The AZO leaders and members resided in the outskirts of India’s capital, and led well-oiled, luxurious lives, while simultaneously receiving training to destabilize the regime of Zia ul Haq. In this duration, the Bhutto brothers had come close to the Nehru-Gandhi clan of India, and according to a number of verified reports, may have worked as R&AW (Research & Analysis Wing, India’s topmost espionage and intelligence agency) informants for a period of time. A common agenda; that of toppling the American-installed, Islamist, and regressive regime of Zia, being the binding force.
Zia was killed in a plane crash in 1988. The ensuing elections found the PPP, Zulfiqar Ali Bhutto’s political outfit, sweep the polls in Pakistan. Benazir went on to become the Islamic world’s very first woman head of state. Eventually she and Murtaza would have a falling out, with the latter going on to form his own faction of the PPP; the PPP(SB), where SB stood for ‘Shaheed Bhutto’. Unlike his sister’s rule, which can be described as opportunistic and inept, Mir Murtaza Bhutto remained a ‘Peoples Man’. He shunned unnecessary displays of wealth, and was always accessible to the blue-collar cadre base of the PPP(SB). The tussle between him and his sister may have continued on its logical course with a positive outcome for whoever was Destiny’s Chosen One; but for the tragedy that shook the Bhutto dynasty on the evening of the 20th of September 1996. The founder of Al-Zulfiqar was returning home from a political meeting, with his bodyguards and workers, when police opened fire on his cavalcade, right outside his home in Karachi. In the ensuing encounter, a number of his men were killed, while he himself was seriously wounded. A few hours later, the oldest of ZAB’s offspring, the man who was slated to succeed him, died from blood loss and a deliberate attempt to deny him medical attention.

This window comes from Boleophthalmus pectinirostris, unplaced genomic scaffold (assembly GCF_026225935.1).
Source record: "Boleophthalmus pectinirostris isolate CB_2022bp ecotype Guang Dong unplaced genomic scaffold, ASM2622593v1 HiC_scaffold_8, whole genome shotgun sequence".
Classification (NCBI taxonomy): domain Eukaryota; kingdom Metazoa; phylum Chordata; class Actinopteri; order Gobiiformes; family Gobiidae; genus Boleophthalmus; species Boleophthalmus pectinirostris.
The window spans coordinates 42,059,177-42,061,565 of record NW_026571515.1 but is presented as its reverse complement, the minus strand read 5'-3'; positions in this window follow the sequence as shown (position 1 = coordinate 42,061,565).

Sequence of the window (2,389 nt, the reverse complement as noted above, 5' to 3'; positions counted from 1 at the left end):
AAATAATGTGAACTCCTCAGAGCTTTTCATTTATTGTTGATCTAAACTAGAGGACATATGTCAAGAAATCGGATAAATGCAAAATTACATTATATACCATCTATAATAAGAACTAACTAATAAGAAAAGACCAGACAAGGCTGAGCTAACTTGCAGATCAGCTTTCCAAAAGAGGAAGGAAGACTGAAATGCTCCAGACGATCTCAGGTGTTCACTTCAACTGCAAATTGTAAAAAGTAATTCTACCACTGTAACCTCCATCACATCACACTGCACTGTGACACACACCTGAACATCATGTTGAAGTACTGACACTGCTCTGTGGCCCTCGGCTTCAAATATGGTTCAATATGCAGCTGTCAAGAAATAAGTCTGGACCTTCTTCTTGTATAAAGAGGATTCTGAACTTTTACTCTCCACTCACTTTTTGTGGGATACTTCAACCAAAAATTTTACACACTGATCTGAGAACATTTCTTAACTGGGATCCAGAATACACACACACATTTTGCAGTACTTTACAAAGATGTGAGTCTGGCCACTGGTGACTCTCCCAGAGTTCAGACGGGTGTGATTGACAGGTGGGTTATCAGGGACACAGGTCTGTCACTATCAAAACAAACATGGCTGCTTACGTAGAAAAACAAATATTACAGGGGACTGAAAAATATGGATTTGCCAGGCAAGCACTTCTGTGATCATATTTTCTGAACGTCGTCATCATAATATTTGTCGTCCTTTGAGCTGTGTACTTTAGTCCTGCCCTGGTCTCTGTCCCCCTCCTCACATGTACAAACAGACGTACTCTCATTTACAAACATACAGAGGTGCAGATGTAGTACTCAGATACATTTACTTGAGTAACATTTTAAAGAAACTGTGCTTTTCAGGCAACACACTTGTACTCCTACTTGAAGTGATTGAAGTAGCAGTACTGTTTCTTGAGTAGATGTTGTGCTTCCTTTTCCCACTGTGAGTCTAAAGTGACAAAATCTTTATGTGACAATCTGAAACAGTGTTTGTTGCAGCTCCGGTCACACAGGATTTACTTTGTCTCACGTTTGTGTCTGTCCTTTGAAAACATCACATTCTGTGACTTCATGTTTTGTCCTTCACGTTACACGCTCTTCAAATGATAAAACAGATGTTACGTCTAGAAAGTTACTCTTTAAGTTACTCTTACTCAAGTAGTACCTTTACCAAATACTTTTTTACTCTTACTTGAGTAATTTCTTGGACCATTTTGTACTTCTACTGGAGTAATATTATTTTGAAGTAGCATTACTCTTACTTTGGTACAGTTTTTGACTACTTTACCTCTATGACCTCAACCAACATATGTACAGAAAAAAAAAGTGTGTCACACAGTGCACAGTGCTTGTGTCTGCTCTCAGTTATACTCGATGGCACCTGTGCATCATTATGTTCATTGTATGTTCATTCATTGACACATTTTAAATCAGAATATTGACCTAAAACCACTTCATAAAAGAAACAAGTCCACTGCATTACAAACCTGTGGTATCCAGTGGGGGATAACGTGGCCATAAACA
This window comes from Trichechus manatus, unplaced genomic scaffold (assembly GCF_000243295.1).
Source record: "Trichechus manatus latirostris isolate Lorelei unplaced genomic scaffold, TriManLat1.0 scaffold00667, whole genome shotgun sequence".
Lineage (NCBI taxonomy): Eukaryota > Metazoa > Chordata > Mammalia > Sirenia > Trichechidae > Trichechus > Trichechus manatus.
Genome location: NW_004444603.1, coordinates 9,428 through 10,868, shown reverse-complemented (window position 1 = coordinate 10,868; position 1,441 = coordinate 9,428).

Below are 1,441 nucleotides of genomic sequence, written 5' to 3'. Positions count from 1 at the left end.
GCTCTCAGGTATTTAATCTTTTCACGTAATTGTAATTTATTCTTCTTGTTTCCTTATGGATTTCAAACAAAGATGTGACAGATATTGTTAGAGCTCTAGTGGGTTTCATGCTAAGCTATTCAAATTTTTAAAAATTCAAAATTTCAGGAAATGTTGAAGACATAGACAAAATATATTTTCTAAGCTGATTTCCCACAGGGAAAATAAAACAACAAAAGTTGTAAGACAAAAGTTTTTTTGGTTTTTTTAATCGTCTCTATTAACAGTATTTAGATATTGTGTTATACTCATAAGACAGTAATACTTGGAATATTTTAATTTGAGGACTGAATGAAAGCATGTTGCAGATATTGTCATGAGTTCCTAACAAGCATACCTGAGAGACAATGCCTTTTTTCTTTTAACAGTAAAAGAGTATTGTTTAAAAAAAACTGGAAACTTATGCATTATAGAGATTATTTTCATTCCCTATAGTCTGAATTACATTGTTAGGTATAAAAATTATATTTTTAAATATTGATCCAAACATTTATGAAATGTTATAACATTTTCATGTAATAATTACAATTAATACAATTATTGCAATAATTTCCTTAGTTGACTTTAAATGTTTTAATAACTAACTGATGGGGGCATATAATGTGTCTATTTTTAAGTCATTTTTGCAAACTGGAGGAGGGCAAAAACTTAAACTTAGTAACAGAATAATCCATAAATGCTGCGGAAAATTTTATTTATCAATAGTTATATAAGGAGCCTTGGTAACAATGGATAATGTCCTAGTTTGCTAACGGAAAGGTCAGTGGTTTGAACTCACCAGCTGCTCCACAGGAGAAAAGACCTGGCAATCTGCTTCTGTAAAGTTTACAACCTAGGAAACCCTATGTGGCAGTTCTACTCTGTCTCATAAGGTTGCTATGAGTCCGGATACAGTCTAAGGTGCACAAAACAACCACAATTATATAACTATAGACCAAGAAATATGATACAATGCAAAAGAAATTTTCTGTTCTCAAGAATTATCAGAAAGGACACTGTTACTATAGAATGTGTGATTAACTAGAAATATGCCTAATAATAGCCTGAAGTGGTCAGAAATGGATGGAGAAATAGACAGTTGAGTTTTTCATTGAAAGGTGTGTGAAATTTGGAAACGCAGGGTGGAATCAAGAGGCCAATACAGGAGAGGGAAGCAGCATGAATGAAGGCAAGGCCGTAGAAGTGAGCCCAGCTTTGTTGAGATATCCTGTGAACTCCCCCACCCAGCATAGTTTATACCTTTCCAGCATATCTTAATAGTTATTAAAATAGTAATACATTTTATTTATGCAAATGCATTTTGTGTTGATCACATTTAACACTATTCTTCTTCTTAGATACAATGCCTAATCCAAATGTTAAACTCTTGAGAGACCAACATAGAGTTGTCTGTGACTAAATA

Fatima Bhutto, an author, a poet, and an activist in her own right, is the daughter of Mir Murtaza. In her book Songs Of Blood And Sword, she puts the blame of her father’s death, squarely on her uncle, Asif Ali Zardari, the husband of Benazir Bhutto. Whereas in her interviews, Benazir had maintained, that Murtaza was murdered by anti-Bhutto elements within the Pakistan military. She herself would be silenced a decade later, by shady forces lurking within her country’s power corridors. The Bhutto saga brings to mind Salman Rushdie’s novel, Shame, which is a Roman e clef on Pakistan’s most powerful political family.
Well-wishers of the PPP and people in India who would want Indo-Pak relations to improve, cannot help but wonder, what a future with Mir Murtaza in it, would have beckoned for bilateral ties between the two fraught neighbours.
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Would the Bhutto charm, have worked on India? And had it been so, would the map of the Indian sub-continent today, have resembled the idea of a free market zone in South Asia, with porous borders? After all, Benazir had alluded to it in an interview on the Pak TV show ‘Jawaab Deyh’.
Mir Murtaza Bhutto’s brutal life and demise, brings to mind the oft-quoted adage: Those Who Live By The Sword, Must Also Die By It.